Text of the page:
The human papilloma virus (HPV) is the most common sexually transmitted disease in the United States, with 14 million new cases each year. According to the CDC, there are more than 40 types of HPV, but most are cleared from the body by the immune system without causing any health problems.

Your weight. Your mood. Your sex drive. Your dental health. There’s one thing that can make all these aspects of your health go haywire — hormones.

Halloween is around the corner, which for most children means bags of free candy and a chance to build a stockpile of sweets for the winter. No surprise, Halloween can also present parents with a variety of health and safety challenges. “It’s OK to eat that candy on Halloween but it’s important to have a plan,” says ADA dentist Dr. Ana Paula Ferraz-Dougherty.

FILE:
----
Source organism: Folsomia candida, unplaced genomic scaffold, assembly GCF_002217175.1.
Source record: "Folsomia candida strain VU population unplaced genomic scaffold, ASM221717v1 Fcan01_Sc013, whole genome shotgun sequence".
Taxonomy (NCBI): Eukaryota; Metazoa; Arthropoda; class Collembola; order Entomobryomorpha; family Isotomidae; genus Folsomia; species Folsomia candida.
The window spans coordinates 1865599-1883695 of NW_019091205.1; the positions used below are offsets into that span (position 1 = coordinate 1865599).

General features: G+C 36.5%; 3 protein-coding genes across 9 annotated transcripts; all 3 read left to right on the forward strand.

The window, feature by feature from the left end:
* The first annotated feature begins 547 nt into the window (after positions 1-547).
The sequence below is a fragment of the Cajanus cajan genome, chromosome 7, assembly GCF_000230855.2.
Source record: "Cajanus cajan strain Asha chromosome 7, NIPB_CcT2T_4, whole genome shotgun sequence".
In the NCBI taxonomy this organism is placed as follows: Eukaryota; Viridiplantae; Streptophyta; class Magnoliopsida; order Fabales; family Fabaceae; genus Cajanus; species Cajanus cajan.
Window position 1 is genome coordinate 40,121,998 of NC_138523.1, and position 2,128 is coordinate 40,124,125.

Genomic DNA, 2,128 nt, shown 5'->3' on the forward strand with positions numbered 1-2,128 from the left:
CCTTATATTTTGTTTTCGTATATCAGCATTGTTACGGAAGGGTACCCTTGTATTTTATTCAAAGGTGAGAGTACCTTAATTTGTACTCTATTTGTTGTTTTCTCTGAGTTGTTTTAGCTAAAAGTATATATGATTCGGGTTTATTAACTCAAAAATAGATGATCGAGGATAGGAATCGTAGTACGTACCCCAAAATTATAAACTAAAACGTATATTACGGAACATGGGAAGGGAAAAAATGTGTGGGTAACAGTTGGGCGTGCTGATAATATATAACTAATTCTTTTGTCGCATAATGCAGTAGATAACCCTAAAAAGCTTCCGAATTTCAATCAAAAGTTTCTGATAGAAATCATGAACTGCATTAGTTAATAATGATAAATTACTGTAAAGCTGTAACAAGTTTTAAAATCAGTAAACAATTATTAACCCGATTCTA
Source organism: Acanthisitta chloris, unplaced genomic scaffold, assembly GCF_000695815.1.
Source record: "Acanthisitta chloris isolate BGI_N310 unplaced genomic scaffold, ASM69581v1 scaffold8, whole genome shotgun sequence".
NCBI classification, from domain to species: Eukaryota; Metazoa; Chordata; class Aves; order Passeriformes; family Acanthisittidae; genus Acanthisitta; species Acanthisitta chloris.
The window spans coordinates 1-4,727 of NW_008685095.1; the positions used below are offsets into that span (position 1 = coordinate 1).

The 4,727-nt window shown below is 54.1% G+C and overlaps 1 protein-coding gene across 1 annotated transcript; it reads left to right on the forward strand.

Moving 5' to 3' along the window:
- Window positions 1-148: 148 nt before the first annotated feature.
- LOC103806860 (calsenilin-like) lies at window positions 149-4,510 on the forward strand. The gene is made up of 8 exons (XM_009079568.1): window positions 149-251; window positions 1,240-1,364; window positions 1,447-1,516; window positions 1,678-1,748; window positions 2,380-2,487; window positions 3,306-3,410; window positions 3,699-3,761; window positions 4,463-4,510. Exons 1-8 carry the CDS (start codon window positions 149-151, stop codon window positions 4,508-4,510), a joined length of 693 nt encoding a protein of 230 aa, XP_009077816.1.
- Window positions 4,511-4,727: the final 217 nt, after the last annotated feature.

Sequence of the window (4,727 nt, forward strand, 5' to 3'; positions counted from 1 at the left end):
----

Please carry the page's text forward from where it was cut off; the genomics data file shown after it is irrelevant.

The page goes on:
With Halloween comes ghosts, goblins and goodies—and the sugar in those treats can play some unwanted tricks on your teeth if you’re not careful.

Here’s why: The bacteria in your mouth are probably more excited to eat Halloween candy than you are. When the bacteria eat the sugar and leftover food in your mouth, a weak acid is produced. That acid is what can contribute to cavities.